Lady London discusses her queen aesthetic, women being underestimated in rap and her upcoming EP

March 11, 2022

Read the full interview on REVOLT.tv!

If you’re not familiar with Lady London, prepare to fall in love. Born in New York but raised in New Jersey, the multi-hyphenate is the definition of an authentic artist who speaks her mind. With undeniable bars and hard-hitting punchlines, the rising emcee is one of the best storytellers in the music industry.

Describing herself, London states she’s a “a connoisseur of rhythmical compositions in her truest form. A lyricist, an author, a trendsetter, tastemaker, innovator, emulated and understated.”

The East Coast spitter ditched her pre-med career to pursue music, giving hope to everyone out there with a dollar and a dream. Her biggest influences include JAY-Z, Foxy Brown, Lil’ Kim, Lauryn Hill, Whitney Houston and Drake — which provides some insight on her artistry and lyrical prowess.

Everything changed in 2018 after she posted her “Viral” freestyle on Facebook, blowing up organically with over 8.7 million views to date. In January of this year, London dropped her critically acclaimed project Lady Like: The Boss Tape, further securing her status as one of the rap game’s contemporary elite. The 13-track project begins with the song that got her foot in the door, “Viral,” and ends with “Lisa’s Story,” which London pairs with a cinematic visual that details the typical New York romance. Topping off her success thus far, she also has songwriting credits on ABC’s hit series “Queens,” which stars icons Brandy, Eve and Naturi Naughton.

A true superstar-in-the-making, REVOLT caught up with N.Y.’s finest for Women’s History Month. In our exclusive chat, Lady London discusses women artists being underestimated, maintaining integrity in the male-dominated industry of music, her style, her forthcoming EP and much, much more. Get to know her below.

It’s intriguing that you were going the pre-med route. What were your original career plans?

I was going to med school, and I wanted to go into orthopedic surgery. I wanted to be an orthopedic surgeon for the NFL, ideally. My master’s and bachelor’s degrees are both in medical science.

How does it feel to be doing music instead?

I mean, I’m so used to it now. It’s really an honor to be able to operate in both lanes, as far as academia as well as music and arts. It’s cool.

Your fans love you for shedding light on women’s perspectives. Do you ever have anxiety about being outspoken in your music?

Sometimes. But I think the way in which I say it, even the men can almost be like, ‘Okay, I respect it. I can understand why you felt that, and I respect it.’ I try to keep it a little bit unbiased, but I’m for the girls. That’s just what it is. Somebody needs to speak on behalf of us.

Who are your favorite women rappers?

Everybody! It’s hard to make a concise list, but of course we have the pioneers of the game. The MC Lyte’s, the Latifah’s, the Roxanne Shanté’s, the Foxy Brown’s, the Kim’s, the Nicki Minaj’s and the Cardi B’s … everybody that’s out now. Lauryn Hill, Eve! There’s just so many. There’s so, so many, and I’m honored to be amongst them now.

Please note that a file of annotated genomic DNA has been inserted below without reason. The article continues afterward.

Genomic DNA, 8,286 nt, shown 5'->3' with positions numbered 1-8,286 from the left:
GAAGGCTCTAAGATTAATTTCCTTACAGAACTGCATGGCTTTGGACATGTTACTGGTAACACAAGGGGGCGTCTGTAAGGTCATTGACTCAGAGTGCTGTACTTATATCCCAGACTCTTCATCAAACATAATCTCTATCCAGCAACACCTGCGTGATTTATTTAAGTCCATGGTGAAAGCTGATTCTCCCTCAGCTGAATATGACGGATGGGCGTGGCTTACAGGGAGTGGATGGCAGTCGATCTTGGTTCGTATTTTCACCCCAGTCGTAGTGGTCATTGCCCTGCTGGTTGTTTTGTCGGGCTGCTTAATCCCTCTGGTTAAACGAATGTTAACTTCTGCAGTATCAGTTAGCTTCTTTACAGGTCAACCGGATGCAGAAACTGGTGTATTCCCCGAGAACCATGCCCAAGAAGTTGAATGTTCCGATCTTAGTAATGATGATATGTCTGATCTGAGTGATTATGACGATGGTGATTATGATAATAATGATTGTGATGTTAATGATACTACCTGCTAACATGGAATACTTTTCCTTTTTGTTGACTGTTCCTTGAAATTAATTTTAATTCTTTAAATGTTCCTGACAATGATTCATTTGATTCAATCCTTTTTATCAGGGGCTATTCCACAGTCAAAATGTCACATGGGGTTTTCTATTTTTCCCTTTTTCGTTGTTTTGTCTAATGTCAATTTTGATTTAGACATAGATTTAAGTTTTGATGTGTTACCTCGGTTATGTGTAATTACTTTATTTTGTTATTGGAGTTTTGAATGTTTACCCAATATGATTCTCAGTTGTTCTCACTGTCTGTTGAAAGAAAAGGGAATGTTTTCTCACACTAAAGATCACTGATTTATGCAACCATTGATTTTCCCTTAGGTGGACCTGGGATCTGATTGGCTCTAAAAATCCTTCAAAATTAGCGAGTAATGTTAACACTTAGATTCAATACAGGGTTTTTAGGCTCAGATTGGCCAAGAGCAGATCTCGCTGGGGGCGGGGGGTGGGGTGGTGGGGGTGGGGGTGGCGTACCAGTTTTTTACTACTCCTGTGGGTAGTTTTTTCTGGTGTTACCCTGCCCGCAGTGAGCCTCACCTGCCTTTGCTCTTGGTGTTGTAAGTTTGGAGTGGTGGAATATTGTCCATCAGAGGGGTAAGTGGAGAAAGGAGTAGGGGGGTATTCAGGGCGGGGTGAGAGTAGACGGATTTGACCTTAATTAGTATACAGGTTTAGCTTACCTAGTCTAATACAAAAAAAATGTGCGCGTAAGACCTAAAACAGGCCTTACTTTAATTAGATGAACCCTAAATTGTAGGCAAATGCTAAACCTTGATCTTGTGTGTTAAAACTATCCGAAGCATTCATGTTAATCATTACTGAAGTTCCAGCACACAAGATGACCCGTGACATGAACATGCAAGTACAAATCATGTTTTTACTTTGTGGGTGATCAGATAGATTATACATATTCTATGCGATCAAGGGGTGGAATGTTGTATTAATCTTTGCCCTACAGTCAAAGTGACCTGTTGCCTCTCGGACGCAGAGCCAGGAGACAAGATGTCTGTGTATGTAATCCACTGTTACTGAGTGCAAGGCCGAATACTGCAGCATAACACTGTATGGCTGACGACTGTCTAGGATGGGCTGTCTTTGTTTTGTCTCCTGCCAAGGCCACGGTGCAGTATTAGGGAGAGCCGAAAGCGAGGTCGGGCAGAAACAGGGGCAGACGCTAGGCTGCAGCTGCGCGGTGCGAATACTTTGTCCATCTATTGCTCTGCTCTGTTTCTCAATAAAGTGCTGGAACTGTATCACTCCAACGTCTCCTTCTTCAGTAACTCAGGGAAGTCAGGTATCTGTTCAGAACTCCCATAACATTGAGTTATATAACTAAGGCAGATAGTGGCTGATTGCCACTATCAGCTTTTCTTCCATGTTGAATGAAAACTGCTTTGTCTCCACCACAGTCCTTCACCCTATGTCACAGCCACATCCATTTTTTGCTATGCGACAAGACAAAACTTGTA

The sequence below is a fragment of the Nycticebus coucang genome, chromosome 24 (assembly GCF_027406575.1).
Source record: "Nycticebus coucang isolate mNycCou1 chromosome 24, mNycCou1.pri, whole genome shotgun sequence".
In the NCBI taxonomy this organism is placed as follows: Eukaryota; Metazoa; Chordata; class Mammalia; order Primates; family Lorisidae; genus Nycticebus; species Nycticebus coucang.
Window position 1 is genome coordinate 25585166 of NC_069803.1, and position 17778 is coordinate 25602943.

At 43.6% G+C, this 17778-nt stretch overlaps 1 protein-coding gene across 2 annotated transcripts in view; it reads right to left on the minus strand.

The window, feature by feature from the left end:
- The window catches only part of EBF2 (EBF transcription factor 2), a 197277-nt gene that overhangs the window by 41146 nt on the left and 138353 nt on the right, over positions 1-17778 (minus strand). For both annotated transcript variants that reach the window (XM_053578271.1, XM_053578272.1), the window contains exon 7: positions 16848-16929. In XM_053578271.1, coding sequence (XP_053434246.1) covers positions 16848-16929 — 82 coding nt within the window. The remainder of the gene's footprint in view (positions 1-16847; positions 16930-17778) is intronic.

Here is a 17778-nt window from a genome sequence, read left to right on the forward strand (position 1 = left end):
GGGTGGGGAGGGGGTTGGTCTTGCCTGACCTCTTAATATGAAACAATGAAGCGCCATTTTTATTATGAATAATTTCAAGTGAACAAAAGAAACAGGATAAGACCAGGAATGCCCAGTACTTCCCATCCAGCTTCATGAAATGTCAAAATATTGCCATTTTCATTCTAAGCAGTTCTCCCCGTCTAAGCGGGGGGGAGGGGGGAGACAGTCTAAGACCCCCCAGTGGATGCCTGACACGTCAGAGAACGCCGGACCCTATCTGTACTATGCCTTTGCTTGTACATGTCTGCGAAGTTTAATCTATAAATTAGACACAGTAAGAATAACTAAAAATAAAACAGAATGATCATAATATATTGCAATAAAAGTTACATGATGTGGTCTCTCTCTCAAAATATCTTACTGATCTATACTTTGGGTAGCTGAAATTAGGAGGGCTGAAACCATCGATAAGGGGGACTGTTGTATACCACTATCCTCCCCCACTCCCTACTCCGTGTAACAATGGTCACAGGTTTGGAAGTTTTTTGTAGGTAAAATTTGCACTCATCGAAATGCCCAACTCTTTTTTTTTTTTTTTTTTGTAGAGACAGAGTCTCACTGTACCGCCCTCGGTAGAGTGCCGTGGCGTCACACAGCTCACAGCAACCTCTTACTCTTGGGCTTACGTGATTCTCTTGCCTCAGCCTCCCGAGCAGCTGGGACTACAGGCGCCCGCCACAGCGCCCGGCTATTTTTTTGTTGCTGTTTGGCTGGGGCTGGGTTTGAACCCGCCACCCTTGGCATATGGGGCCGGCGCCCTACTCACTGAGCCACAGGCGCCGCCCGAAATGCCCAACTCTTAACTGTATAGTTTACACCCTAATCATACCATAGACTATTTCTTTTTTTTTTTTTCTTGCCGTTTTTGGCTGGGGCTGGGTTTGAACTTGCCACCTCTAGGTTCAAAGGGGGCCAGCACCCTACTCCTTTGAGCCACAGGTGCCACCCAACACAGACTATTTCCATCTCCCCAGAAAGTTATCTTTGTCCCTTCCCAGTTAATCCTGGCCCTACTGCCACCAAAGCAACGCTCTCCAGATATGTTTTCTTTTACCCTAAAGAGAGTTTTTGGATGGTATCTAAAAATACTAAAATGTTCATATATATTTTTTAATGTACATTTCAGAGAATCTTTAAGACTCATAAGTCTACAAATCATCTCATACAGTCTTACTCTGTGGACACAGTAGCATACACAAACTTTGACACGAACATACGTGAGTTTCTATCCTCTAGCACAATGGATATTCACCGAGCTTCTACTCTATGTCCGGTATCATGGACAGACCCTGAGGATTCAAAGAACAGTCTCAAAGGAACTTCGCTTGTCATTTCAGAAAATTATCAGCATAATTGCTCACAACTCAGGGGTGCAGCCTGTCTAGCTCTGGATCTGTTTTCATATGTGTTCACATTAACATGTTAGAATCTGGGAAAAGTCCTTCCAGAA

Who are some of your personal women heroes?

I definitely would say the women in my family are at the forefront. I come from such a lineage of strong, independent women that have really, really paved the way for me. My grandma and my mom would have to be at the forefront of the heroes or idols in my life.

Lady Like: The Boss Tape is out now. How has the project affected your career?

It definitely amplified everything. I was known for my freestyles, so putting it all into one space where people can consume it at their own leisure was amazing. Having it be such a diverse palette of different subject matters and topics was amazing, too. I asked people what their favorite track was on the album and everyone had a different opinion, which is amazing to me because that means every track resonated with somebody.

Tell us about songwriting for ABC’s “Queens” series. 

It was fun because when Zahir [McGhee] had approached me about everything, and when we had the conference call about the character Lil Muffin, who I predominantly write for — she’s this quirky, anime girl who’s really into Naruto and Japanese culture. Things I had no idea about, right? So, I’m doing research on it. I’m trying to really become this character as I’m writing for her. What I think is incredible is that I knew, prior to the season even going forward, that she was eventually going to switch into being her more authentic self instead of this character. I had the opportunity to write for her at this super animated, child-like level and then go into who she really is becoming as a woman — when she drops the gimmick side of her.

It was a great transition and it helped me to come out of my comfort zone, almost because I had to become someone else in that space. I look forward to doing more things like that — even voiceovers or something Disney. Something within the film world that makes you think, “Okay well beyond hip hop, what else can I do?”

What inspires your style?

My name is Lady London, and a lot of it has to do with being a boss. ‘Boss Lady’ is the mantra of it. Being a lady in general is important for me, so I try to keep it very queen-aesthetic: very avante-garde, very editorial, just clean for the most part. Supporting other Black designers is really important for me, too. Anything stylish, anything structured is really my go-to.


When did you pick up the nickname “Aristotle of Bravado”?